My partner and I are moving to Florida in 2 weeks. I’ve lived in the Boston area my entire life, so this is a huge change for me. It’s the longest distance I’ve ever covered in a move. The company we hired to transport our furniture and goods to our new home bases their fee on weight. The general rule of thumb is if it costs you more to move something than to buy it new, don’t take it with you.
Plus, we don’t have as much storage in Florida. There is no basement, although we do have several closets. You don’t want to store empty boxes anyway, because the humidity will wreak havoc on them and you’ll be saying “hello mold.”
So, we’ve been clearing out furniture, clothing, books, kitchen items, papers, photographs, art supplies, and my design portfolio. Clothing was fairly straight-forward: you don’t need many turtlenecks, polar-tech pullovers, sweaters, and corduroy pants in a warm climate. Goodbye to multiple winter boots, hats, and coats. We were ruthless and kept only the absolute favorites or necessities for most things.
I was doing well with the feng shui, until I got to my portfolio. My work was organized neatly inside 2 professional, black cases. One was a hard case that carefully protected my earliest pieces in hand-cut plastic envelopes mounted on black boards. The other was a soft, zippered case that contained plastic sheets, into which I slipped the flat, printed samples of my more recent work. I started with the most recent work. Before I knew what was happening, I was reviewing my entire design career!
Should I throw away my first art-directed print job, which obviously meant SO MUCH to me? Oh geez, I remember spending hours perfecting that magazine cover. How can I toss this history series away when it won my first New England Book Show award? Oh! I remember having such a fabulous time working with those college students on this Earth Day poster….”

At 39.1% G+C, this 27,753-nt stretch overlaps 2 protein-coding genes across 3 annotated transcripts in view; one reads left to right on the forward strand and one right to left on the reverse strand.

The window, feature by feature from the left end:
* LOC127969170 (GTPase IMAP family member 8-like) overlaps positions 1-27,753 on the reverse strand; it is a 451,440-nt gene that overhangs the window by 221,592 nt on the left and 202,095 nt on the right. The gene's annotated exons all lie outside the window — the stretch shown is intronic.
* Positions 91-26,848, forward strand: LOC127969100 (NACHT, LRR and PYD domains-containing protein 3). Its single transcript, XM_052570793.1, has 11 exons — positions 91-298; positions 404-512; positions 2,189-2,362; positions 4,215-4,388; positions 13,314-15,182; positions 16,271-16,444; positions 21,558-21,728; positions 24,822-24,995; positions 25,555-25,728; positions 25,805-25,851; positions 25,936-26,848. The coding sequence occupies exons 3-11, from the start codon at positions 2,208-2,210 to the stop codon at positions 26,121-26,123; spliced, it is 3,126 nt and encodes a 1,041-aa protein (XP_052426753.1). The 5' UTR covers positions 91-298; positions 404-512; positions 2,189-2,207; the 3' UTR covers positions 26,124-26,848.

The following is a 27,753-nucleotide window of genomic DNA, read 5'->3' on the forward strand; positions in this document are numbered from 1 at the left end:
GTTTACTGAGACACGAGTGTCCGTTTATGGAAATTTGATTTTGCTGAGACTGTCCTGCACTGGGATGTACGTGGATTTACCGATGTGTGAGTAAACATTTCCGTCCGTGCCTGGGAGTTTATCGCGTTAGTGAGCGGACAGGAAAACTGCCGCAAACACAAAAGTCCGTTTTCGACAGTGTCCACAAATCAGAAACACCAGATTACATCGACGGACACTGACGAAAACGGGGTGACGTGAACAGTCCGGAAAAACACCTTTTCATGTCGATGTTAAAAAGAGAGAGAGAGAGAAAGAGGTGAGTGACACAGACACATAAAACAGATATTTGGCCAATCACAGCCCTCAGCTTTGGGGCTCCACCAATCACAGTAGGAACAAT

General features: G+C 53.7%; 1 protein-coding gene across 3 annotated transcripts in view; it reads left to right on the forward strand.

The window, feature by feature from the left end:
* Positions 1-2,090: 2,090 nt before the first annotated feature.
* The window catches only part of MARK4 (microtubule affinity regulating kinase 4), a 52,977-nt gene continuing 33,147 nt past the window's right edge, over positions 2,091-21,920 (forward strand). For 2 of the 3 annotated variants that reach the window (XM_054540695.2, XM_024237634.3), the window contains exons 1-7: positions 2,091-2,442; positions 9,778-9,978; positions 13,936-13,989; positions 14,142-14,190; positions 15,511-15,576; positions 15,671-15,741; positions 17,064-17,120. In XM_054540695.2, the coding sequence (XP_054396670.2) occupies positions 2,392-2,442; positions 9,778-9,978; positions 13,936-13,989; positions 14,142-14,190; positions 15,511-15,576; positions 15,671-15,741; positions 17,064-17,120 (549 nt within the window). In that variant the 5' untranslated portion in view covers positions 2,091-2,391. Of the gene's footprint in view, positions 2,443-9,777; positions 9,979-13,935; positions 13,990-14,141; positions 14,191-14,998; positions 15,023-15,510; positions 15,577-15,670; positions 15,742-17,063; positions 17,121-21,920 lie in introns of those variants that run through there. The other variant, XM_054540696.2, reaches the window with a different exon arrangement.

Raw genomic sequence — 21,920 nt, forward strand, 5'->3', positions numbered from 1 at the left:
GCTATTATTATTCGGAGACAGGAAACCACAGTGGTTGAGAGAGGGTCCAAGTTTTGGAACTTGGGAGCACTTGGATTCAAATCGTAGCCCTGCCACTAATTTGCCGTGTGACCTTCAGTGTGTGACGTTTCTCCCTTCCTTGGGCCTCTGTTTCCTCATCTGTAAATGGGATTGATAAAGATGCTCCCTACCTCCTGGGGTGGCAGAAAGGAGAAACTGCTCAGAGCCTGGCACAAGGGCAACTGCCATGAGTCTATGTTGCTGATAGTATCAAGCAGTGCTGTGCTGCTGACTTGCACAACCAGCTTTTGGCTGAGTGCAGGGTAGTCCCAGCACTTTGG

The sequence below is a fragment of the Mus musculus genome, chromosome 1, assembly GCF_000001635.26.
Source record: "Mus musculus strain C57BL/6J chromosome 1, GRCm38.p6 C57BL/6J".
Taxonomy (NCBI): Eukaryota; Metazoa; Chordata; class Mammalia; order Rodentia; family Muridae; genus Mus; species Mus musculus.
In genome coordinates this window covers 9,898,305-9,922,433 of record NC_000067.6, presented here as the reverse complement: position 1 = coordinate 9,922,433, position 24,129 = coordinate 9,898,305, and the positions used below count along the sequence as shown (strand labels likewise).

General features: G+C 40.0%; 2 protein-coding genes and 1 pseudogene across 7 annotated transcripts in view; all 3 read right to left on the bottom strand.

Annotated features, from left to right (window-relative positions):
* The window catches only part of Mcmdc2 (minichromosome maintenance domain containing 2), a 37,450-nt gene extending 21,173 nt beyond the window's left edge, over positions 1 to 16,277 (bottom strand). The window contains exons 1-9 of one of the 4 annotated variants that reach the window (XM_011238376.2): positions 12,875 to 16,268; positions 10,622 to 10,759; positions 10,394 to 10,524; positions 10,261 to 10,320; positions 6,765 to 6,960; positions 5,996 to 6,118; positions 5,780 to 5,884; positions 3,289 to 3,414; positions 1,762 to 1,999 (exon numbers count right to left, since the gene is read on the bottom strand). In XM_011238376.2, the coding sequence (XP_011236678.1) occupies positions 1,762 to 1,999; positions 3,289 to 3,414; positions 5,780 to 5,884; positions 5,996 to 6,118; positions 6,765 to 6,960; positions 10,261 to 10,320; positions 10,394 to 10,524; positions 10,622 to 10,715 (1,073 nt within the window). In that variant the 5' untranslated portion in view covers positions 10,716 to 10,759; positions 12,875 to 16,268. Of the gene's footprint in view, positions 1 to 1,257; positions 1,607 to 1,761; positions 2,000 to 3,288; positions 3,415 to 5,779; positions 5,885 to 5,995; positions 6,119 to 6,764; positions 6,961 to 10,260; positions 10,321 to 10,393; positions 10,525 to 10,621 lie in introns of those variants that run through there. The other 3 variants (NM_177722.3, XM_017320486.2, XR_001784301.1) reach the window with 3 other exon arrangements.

It absolutely killed me, but I knew I had to get rid of all of it. I loved the work (I put only my strongest designs in my portfolio). But, the reality is that I hardly ever SHOWED these portfolios to anyone anymore. For the past 10 years, I’ve worked almost exclusively on web design projects. People view my work on my website. These physical portfolios had my print projects. Furthermore, the hard case weighed several pounds and was a pain to carry! I remember shlepping it with me one cold, windy, miserable winter day across the South Station bridge to Fort Point, Boston. Oh my goodness, I thought my arm would fall off!
All of these thoughts and feelings kept flooding in as I labored onward. Pause, remember the project, then throw the piece into the trash bin. At first I was sad with the tossing, but then I began to feel relief. The shedding actually started to feel good.
In the end, I didn’t get rid of ALL of it. I kept only 3 pieces. They were all created in my very early days as a designer:
- Earth Care catalog: printed on beautiful, textured off-white, recycled paper, with hand-made (not by me) paper for the cover, and a strip of translucent stock for the belly-wrap on the cover, hand-bound with jute.
- New England Patriots web icon, designed back in the days before they won more games than they lost.
- My first art-directed print job, which obviously still means SO MUCH to me! 🙂
The shedding process was enlightening. It forced me to consider what I regard as important to hold onto. Not just physically, but psychically. Why do I keep things? Why do I accumulate so much stuff?
That’s the whole meaning of life. Trying to find a place for your stuff. That’s all your house is. Your house is just a place for your stuff. If you didn’t have so much goddamn stuff, you wouldn’t need a house.*
I was afraid that throwing away my stuff meant I might forget the details of that part of my life. Seeing it helped me remember. Or did it? I didn’t look at the stuff very often, so maybe I never really needed the tangible reminder. The experiences behind the objects are the essence of what I want to keep alive. The feelings and sensations of those experiences are right here in my mind and my heart.
*You can see George Carlin’s entire routine about stuff on Youtube: https://youtu.be/MvgN5gCuLac